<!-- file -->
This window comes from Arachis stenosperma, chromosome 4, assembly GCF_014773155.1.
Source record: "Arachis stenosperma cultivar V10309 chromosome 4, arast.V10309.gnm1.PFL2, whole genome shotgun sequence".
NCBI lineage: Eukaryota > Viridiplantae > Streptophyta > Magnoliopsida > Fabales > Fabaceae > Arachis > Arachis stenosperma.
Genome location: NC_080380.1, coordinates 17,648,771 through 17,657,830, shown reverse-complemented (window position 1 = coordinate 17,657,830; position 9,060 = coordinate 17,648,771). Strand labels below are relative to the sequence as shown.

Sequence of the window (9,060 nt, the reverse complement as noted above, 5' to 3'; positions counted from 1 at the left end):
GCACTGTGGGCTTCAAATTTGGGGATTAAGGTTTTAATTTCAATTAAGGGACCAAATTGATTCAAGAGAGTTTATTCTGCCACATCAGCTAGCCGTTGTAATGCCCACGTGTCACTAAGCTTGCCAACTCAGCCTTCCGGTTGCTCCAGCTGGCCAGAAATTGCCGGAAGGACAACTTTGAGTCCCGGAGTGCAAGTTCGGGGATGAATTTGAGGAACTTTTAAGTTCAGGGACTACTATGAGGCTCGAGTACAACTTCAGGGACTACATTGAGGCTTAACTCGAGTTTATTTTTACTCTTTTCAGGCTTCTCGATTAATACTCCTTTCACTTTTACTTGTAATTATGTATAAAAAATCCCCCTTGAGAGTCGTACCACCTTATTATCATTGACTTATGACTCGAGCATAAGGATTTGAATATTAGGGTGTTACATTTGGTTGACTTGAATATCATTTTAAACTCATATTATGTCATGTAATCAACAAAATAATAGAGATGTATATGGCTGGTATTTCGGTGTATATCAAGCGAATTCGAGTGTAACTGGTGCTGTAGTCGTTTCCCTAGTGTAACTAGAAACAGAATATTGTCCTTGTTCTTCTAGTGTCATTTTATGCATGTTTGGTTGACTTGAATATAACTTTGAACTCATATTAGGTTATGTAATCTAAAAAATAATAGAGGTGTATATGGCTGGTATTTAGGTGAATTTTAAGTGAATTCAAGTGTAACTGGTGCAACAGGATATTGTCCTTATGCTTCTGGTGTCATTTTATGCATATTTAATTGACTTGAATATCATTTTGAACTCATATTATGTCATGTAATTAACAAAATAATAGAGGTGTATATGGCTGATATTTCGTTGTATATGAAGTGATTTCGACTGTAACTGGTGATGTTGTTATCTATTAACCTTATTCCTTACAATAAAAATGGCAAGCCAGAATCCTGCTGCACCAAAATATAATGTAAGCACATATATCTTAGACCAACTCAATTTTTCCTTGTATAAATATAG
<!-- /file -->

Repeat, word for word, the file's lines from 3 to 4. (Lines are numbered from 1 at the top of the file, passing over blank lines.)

NCBI lineage: Eukaryota > Viridiplantae > Streptophyta > Magnoliopsida > Fabales > Fabaceae > Arachis > Arachis stenosperma.
Genome location: NC_080380.1, coordinates 17,648,771 through 17,657,830, shown reverse-complemented (window position 1 = coordinate 17,657,830; position 9,060 = coordinate 17,648,771). Strand labels below are relative to the sequence as shown.